The gun was tight and I expected some malfunctions because of it, but that didn’t happen. I fired a godly amount of Black Hills and Winchester 230-grain FMJ and JHP through the gun, without a hiccup.
The Metro Arms American Classic II is another full-sized 1911A1 made in the Philipines. My sample was made in stainless steel, and it had all the bells and whistles you’d want, including a lowered and flared ejection port, hi-visibility front and rear sights, extended thumb safety, long trigger and beavertail grip safety.
The frame on the Metro Arms was obviously cast, as there were a lot of casting marks they didn’t polish out of an otherwise outstanding 1911. Trigger pull was right at 4 pounds, as well as being crisp and smooth. Actually, the trigger was better than those seen on much higher priced 1911s. The one thing I didn’t like on the Metro Arms were the wood grips. I eventually bought this gun, and the first thing I did was remove the grips and throw ’em in the trash, replacing them with the Mil-Tac “Code Zero” 1911 grips of my own design.
I put a lot of trigger time on the Metro Arms. The gun simply amazed me, never missed a beat and was just as accurate as any number of my higher-end 1911s. Some groups were down there at 2″ at 25 yards. This gun never gave a hint of any problems; it just shot all the world like a custom 1911 would. I even fired some Buffalo Bore +P 230-grain JHP ammo through this gun, without any problems at all. A full-length guide rod is standard on this gun. I can take ’em or leave ’em these days, as they just complicate takedown and cleaning.
The GI Expert is sort of a cross between a basic no-frills 1911A1, and a gun in transition to being a little something “more.” We have a basic 5″ Gov’t style frame and slide to start with. Then Para added 3-dot sights, which I sincerely appreciate. The grip safety is of the old Colt-style used on their old Commander sized guns. It has a small upswept tang, and it tends to bite after a lot of shooting.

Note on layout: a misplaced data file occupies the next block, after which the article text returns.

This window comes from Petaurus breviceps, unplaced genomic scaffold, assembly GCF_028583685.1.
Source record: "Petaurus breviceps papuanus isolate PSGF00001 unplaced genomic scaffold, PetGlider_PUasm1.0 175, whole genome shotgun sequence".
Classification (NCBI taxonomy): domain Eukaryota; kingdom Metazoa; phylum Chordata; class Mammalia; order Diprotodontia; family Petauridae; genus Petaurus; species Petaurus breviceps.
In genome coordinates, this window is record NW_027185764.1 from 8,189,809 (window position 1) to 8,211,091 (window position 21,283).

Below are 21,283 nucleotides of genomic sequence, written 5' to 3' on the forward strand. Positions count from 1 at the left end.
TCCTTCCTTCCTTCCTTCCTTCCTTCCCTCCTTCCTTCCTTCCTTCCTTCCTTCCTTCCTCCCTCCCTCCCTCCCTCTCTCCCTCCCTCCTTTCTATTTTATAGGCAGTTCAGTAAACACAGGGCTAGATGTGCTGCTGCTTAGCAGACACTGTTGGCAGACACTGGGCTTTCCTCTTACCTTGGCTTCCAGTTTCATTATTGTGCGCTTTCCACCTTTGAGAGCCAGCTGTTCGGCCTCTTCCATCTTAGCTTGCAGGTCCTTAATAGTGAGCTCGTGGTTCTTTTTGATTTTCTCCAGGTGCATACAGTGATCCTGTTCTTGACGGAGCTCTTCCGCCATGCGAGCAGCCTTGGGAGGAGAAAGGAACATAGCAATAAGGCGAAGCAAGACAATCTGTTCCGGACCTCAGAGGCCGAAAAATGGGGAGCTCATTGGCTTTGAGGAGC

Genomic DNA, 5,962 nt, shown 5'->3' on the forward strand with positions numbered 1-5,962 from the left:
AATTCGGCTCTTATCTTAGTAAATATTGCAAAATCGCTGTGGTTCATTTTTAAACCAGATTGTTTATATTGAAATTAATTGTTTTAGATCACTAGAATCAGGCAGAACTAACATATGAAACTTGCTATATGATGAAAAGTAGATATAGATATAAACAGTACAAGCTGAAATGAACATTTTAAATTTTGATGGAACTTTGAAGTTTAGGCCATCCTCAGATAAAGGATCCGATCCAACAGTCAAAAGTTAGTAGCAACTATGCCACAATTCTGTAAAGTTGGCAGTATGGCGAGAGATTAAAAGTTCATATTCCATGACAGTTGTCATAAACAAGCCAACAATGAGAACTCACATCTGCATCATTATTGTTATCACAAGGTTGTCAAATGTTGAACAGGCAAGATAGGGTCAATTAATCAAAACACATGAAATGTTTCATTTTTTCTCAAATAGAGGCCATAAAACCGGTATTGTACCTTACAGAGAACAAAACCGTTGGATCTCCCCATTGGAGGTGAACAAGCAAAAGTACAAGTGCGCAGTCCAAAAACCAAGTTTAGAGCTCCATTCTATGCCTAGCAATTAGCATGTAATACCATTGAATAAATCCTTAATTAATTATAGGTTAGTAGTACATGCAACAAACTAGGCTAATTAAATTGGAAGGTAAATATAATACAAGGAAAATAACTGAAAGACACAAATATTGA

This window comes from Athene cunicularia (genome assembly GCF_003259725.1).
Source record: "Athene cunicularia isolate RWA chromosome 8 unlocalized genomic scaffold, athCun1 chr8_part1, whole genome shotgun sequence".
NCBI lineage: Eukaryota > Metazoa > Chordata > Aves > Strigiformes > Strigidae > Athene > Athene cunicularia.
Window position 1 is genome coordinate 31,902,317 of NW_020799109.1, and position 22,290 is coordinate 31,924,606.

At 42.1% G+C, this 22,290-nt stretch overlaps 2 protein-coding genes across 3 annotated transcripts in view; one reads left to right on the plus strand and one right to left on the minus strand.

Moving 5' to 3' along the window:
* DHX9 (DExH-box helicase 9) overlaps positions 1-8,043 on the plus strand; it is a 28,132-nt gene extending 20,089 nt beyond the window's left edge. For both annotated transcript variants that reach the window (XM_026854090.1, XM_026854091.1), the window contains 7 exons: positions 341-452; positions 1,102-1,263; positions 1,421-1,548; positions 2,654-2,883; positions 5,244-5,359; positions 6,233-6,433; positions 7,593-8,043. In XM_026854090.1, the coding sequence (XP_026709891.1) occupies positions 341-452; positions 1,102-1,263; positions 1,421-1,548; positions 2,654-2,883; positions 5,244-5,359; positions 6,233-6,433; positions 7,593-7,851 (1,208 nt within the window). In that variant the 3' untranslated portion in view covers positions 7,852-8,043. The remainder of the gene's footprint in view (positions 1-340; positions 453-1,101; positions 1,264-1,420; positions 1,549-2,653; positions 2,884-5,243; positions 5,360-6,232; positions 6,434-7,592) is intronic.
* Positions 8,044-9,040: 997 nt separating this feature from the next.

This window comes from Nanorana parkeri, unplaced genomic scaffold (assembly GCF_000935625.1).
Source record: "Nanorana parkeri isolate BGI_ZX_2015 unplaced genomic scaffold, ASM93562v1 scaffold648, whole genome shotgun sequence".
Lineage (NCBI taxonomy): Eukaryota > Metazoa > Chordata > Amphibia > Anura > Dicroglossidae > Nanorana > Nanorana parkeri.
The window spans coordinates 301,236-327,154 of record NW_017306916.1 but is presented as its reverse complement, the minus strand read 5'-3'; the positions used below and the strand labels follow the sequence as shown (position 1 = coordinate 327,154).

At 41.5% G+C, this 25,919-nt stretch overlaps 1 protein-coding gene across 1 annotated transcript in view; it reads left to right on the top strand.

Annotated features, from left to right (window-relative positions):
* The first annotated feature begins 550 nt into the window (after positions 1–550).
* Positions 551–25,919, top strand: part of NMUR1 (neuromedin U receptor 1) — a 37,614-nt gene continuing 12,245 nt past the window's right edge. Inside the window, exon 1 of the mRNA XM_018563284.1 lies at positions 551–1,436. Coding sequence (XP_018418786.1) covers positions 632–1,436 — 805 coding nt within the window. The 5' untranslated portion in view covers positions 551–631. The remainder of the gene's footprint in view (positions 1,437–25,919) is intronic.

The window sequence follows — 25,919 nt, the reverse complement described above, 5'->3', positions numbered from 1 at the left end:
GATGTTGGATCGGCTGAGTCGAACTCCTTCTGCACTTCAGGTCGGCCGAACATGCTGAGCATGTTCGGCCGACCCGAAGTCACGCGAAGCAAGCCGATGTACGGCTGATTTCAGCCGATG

Still, I preferred this to the older Gov’t style long tangs. The thumb safety snicked on and off with authority, and the entire gun was nicely fitted.
The GI Expert comes with a pair of black plastic grips. I didn’t like ’em, and replaced ‘em with a pair of my Code Zero grips for a better purchase. I also applied some skateboard tape to the frontstrap of the grip, which is a pretty common practice I do to a lot of 1911s that feel a bit slick in my hand — a poor man’s checkering and something to keep in mind. The GI Expert has the Para Kote black finish on the frame and slide, and it’s tough stuff to be sure.
Interestingly, I had a few instances where the slide would lock open during shooting with rounds still in the mag. This was caused by 230-grain. FMJ ammo. The bullets were just barely kissing the inside of the slide stop, causing it to lock open prematurely. This can actually be a common problem with 1911s so keep your eye open for it. A few minutes with a file solves the problem.
Some Final Thoughts
What really amazed me was all of the samples fed and functioned with jacketed hollow point ammo, right out of the box. There’s often some small break-in period for any new auto, like the Springfield Armory tossing brass on top of my head, clearing up after two mags. So don’t panic until you have about 200 rounds or so through any new auto.
While this wasn’t a comprehensive test of affordable 1911s out there today, I think we learned you don’t have to spend a thousand dollars or more to get a very functional 1911, if that’s all you’re looking for. And any of these would be just fine as a base gun for a custom model, or to add a few custom touches to. Shop around, and you’ll find something to suit your needs — at a beer budget price, too!
Thanks to American Handgunner Magazine for reviewing these 1911s for us!